Table of Contents
On Wednesday, March 8th, Cushman & Wakefield data center experts from across the globe came together to discuss the report and revealed the key drivers behind each global region’s most interesting data center markets.
Two sessions were organized to accommodate our global time zones.
Cloud services have become a strategic determinant of interest in new markets by tenants as well as developers and investors. The presence of major cloud services act as an assurance of scalability for future demand as well as a validation of the fundamentals of the market. Of the 63 markets profiled in this report, 34 now offer some form of presence from all three major US cloud services, with considerable further expansion planned and land already acquired in several locations.
Larger capacity markets enjoy well-established inroads with local governments and utilities as to the planning, approval, construction and provisioning of power for new data center developments. This metric enables a gauge of one component of the relative risk profile of a market, with larger markets representing less risk while smaller, more emergent markets generally represent higher risk. Greater market sizes also ensure that on-site staff, sales teams and other supporting human capital are in place to support future developments. The largest markets are thus positioned for continued growth, at least until there is capacity strain on the local power grid or political imperatives change.
A key component to operating expenses for a data center are local power costs. Depending on available energy sources, infrastructure and government policies, the cost of power can vary widely between markets. As increasingly larger deployments become common, the cost of power and its availability are a critical factor for data center developers. Over the past year, this has become an area of much discussion for feasibility analyses as energy prices have risen substantially across many markets. Inflation, supply chain issues and geopolitical crises have all contributed to higher power costs for the end consumer. While power cost does not encompass all the issues of power availability that arose in 2022, it does provide a useful indicator for market comparison.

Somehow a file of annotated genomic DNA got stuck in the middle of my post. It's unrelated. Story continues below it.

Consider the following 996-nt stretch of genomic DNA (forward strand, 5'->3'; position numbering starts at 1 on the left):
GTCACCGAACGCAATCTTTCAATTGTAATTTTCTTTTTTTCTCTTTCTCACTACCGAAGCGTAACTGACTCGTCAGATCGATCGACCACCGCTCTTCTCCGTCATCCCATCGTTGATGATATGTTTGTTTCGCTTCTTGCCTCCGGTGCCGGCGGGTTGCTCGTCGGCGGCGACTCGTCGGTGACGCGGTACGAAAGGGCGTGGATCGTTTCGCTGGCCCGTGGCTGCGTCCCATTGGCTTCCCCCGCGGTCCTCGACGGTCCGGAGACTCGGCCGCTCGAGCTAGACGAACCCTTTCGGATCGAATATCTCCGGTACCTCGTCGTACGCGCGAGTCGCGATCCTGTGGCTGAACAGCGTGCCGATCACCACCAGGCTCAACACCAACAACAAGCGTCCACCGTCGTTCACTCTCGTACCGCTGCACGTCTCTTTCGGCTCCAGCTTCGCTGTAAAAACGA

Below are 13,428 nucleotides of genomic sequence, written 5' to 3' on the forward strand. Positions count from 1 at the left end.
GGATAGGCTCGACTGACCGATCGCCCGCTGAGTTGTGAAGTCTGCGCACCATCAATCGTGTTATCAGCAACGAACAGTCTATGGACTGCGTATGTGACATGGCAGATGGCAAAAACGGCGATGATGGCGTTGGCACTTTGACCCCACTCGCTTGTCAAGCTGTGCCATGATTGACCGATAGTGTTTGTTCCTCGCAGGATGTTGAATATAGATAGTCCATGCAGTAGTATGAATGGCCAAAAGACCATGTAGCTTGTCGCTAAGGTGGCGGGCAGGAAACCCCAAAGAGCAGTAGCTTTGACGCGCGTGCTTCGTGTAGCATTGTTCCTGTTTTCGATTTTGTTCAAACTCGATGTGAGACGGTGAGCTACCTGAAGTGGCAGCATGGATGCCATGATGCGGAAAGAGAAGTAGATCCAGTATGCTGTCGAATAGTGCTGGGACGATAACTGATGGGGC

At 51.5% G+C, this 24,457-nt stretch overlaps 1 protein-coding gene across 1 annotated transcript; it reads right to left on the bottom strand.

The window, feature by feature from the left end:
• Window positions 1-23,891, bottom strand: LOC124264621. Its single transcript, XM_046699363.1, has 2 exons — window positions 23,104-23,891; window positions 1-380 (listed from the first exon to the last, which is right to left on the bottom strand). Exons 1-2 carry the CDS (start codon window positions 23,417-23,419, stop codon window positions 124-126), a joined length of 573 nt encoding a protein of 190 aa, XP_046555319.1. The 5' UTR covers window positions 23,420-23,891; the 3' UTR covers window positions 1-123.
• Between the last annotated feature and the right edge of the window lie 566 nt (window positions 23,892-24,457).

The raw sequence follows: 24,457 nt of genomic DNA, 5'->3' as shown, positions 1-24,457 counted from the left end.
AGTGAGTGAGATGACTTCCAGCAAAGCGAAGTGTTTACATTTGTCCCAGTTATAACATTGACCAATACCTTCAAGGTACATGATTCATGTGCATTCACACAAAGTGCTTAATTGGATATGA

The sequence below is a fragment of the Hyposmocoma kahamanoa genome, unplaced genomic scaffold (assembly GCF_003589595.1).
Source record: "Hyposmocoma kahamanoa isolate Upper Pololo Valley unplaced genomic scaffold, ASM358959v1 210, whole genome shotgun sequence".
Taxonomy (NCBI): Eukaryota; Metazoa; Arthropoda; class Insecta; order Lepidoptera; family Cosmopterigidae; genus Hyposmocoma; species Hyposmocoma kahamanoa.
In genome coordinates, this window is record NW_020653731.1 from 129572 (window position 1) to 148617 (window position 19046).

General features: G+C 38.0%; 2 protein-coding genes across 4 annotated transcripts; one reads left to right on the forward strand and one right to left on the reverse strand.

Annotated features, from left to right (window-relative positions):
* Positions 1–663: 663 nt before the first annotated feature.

In 2022, established core markets in North America began to feel the growing pressures of limited power and land. Northern Virginia, the largest data center market in the world, encountered an unprecedented multi-year pause on development in certain submarkets, as utility companies work to address a massive development pipeline. As a result of this, there has been growing interest in secondary markets such as Portland, Phoenix, Columbus, Canadian markets among many others as operators seek larger sites with affordable power. There is still plenty of momentum in more established markets, such as Northern Virginia, Silicon Valley, Chicago, Dallas and Atlanta, as eyes are turning toward untapped submarkets where land and power may be more available.
|01/ Northern Virginia*||06/ Dallas|
|03/ Atlanta*||08/ Seattle|
|San Francisco Bay Area*||10/ Montreal|
The top markets in the region continued to experience growth in 2022 despite headwinds originating from lack of available land sites, power availability and regulatory frameworks in certain locales. The top market, Singapore, lifted its moratorium and established new policies and parameters that have reopened this key market to savvy developers who can satisfy the government’s new requirements. Another critical trend has been the increasing interest in smaller, emergent data center markets across APAC. These include Bangkok, Johor, Hyderabad, Ho Chi Minh and Manila – all of which have been added to our selected markets list for 2023.
|01/ Singapore||06/ Beijing|
|02/ Hong Kong||07/ Mumbai|
|03/ Sydney*||08/ Shanghai|
|05/ Tokyo||10/ Kuala Lumpur|
While development headwinds continue in certain FLAP-D markets, all of these markets continue to place at the top for the region. Growth in secondary markets has been one of the hallmarks of the past year, with increasing interest in markets such as Madrid, Milan, Zurich, Berlin, Warsaw, Oslo, Norway and Barcelona. The extent of political headwinds in markets such as Amsterdam, Frankfurt and Dublin also became clearer as official regulations were established, aiming to reduce pressure on local power grids and land, while simultaneously incentivizing sustainable development. Opportunities remain for discerning investors in both large and small markets, with overall development activity in the region continuing to grow.
|01/ Amsterdam||06/ London|
|02/ Paris||07/ Frankfurt|
|03/ Zurich||08/ Stockholm*|